I returned to my dorm in Istanbul tonight and found a woman sitting in the lobby with her head in her hands.  I couldn’t tell if she was on the phone with someone or if she were asleep or listening to music. I asked if she was okay in Turkish and then in English and she didn’t respond. When I asked again she again didn’t respond.

Her hair was matted, greasy and a spider crawled its way through the black tangles. It felt like a horror movie and that as soon as she turned her face toward the light I would be met with some three eyed demon or a bloody disfigurement. Her legs and jean shorts were covered in dried blood and the lobby smelled from drugs, though I don’t know what kind.

Another Turkish girl, Asli, approached and spoke to the seated woman in Turkish. The woman responded, got up from the chair and nearly fell after a few hobbling steps. She couldn’t make the walk the fifteen feet from the lobby to her dorm room.  There were scratch marks on her and I didn’t want to look anymore.

Asli told me the woman said she did not want to go to the Health Center, but I insisted. If the woman became angry, she could be angry at me, I told Asli. What mattered was calling someone and I did not know enough Turkish to make the call myself. Asli called Dormitory Management and Dormitory Management called the Health Center.

The woman had the contents of her purse dumped out in front of her as she struggled to find her room key, when the ambulance arrived. The flashing blue lights stopped my heart, I was terrified but didn’t know of what.

I was terrified of the woman, I suppose. Terrified of what had happened to her and terrified that just by being in presence I had somehow “caught” her misfortune. There was nothing I could do. I couldn’t even communicate! Workers from the Health Center spoke to her and I left because I had done all I could.

The first thing I did when I got to my room was scrub my hands again and again to rid myself of her presence and cleanse myself of whatever I may have “caught”. Then I called my mom and tried desperately to articulate the situation, but my words were derailed by constant stammers and “I’m sorry”s. My mom told me I had done my best and that I had been a good human being for helping as I did.

Except  I don’t want a pat on the back for being a good person when there was nothing I could do. I did my best, yes, but my best didn’t mean much because I lack the skills to make a real impact. This shouldn’t be about me, but I feel part of the reason for my guilt right now over not being able to do more is because of how I’ve been raised regarding “my best”. My best always needs to be perfect and that is the attitude applied not just to me, but to everyone about how to succeed. We are teaching and learning a flawed principle.

Yes, we should always try our best and push ourselves. Yes, we should always strive for success. But we should also know that our best isn’t about being perfect and always knowing the answers. It’s about doing everything that we can and being proud of what we have accomplished.

Websites You Need to be Following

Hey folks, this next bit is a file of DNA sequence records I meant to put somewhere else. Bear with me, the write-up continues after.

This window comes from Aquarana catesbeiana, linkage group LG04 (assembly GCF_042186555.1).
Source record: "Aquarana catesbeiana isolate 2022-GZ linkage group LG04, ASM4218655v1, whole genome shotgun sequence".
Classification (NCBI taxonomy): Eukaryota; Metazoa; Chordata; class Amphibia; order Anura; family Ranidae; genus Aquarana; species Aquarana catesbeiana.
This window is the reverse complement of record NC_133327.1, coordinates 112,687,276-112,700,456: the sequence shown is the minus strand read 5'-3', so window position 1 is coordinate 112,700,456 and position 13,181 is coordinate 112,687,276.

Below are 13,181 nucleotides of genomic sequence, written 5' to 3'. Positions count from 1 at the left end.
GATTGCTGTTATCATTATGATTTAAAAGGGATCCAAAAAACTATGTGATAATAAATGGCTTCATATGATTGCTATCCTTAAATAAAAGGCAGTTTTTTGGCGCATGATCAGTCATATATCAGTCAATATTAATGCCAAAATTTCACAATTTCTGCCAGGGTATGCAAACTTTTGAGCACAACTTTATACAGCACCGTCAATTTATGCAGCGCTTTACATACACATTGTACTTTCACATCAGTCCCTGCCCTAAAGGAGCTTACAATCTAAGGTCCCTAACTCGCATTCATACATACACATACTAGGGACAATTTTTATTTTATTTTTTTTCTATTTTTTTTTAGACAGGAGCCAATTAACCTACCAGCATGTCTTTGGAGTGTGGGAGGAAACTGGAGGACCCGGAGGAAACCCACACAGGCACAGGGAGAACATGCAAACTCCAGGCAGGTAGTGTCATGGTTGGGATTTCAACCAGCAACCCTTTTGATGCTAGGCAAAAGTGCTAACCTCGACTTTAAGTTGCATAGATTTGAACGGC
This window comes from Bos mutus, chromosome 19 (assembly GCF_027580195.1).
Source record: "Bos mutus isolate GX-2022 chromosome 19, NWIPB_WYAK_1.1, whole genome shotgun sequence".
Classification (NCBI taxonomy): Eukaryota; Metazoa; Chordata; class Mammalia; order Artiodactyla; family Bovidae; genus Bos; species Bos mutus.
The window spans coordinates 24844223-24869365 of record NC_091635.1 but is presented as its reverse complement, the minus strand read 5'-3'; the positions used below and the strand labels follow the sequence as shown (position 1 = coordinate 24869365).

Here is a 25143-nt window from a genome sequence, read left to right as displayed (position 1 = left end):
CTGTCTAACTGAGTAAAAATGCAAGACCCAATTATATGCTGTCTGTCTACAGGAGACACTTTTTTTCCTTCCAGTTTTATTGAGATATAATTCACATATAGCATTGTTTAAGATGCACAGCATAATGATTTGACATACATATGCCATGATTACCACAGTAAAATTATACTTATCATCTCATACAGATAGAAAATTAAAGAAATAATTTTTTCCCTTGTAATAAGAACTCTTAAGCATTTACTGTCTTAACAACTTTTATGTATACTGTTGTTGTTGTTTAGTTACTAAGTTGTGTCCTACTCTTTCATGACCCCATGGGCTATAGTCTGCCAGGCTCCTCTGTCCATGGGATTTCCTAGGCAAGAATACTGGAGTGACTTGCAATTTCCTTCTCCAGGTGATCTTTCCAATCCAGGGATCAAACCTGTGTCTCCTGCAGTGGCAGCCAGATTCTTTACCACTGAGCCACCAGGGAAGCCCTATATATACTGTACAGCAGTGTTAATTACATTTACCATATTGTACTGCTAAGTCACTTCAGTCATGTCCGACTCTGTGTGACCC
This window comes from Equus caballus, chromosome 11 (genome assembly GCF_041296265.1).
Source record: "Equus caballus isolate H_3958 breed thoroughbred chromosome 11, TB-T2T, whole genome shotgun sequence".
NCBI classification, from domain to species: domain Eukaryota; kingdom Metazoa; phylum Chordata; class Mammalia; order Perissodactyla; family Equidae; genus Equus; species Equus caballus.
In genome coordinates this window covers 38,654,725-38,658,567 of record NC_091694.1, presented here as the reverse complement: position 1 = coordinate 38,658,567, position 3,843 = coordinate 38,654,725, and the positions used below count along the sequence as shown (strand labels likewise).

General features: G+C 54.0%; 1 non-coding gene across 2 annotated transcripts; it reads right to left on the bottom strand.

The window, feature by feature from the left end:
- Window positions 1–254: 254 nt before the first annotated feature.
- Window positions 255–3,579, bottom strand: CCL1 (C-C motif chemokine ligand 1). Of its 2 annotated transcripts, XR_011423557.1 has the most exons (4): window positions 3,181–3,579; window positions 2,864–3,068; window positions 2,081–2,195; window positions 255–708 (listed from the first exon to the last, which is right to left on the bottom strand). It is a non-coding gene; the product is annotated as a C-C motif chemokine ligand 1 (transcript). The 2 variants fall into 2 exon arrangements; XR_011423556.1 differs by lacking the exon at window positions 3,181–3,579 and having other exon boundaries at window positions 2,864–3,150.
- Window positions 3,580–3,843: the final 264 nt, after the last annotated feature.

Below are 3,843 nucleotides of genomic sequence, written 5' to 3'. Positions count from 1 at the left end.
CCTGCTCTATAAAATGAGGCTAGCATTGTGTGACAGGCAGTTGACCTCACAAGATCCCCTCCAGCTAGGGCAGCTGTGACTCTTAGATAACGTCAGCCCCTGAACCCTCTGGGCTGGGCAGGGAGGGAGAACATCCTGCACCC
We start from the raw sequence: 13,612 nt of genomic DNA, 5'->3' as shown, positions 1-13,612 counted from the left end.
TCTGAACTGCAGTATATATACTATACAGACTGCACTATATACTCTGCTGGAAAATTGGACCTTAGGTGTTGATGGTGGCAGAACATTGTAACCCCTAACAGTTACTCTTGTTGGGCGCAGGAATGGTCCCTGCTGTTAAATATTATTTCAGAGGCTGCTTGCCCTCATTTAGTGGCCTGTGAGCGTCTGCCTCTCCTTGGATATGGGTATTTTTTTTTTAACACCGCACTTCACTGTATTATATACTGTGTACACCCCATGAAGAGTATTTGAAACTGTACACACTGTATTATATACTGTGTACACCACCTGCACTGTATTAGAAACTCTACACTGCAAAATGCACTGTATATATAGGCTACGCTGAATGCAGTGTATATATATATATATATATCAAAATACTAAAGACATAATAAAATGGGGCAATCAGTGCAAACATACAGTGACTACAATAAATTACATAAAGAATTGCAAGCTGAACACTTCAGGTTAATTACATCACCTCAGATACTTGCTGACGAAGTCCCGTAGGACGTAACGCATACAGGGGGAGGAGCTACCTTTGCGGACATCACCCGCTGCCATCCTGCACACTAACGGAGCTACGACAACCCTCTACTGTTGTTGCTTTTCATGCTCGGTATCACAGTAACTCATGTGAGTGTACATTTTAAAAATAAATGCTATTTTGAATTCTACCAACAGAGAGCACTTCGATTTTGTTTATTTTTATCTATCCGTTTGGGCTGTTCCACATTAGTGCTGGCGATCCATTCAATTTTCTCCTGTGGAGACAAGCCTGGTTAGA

I always struggle to be politically informed and I don’t have an excuse. I have access to print and online sources. I have no excuse not to be informed. However, I am always concerned about where I read my news and what sources I can trust to give me a full picture of current events. Here are a list of websites I’ve compiled for anyone suffering under the same dilemma I face. These websites are not just news sites, but also websites with links to important petitions and social action campaigns.

1. http://www.truthdig.com

Truth Dig (founded 2005) is an online news website dedicated to digging up the truths more mainstream media would not cover. Some of their most famous publications include “The Last Letter” (written by a paralyzed American veteran who served in Iraq and writes to former President Bush and Dick Cheney calling them war criminals) and Sam Harris’ “The Atheist Manifesto.” The website has won 5 Webby awards for best political website.

2. http://www.democracynow.org

It’s an independent news site. That in and of itself immediately makes it more trustworthy  because I know they are not bought and sold by corporations. The hosts, Amy Goodman and Juan Gonzalez, contribute to the news both through broadcasts and online journalism. If you do not want to read their stories online, check them out on NPR.

3. http://www.justforeignpolicy.org

As Just Foreign Policy explains on their homepage, they are about changing American foreign policy to be more just and reflect the views of average Americans not corporations. Like Democracy Now, Just Foreign Policy is also an independent news site. Their current campaigns range from releasing the US’s torture report to the public, to ending Drone Strikes in Pakistan. What I like best about this source is that it does not just encourage you to donate, but offers alternative means of action. Most times you are asked not only to sign a petition but also to make a phone call or send an email to your local representatives or even President Obama.

I am open to further suggestions of your best news site and I plan to add to this as I become more educated.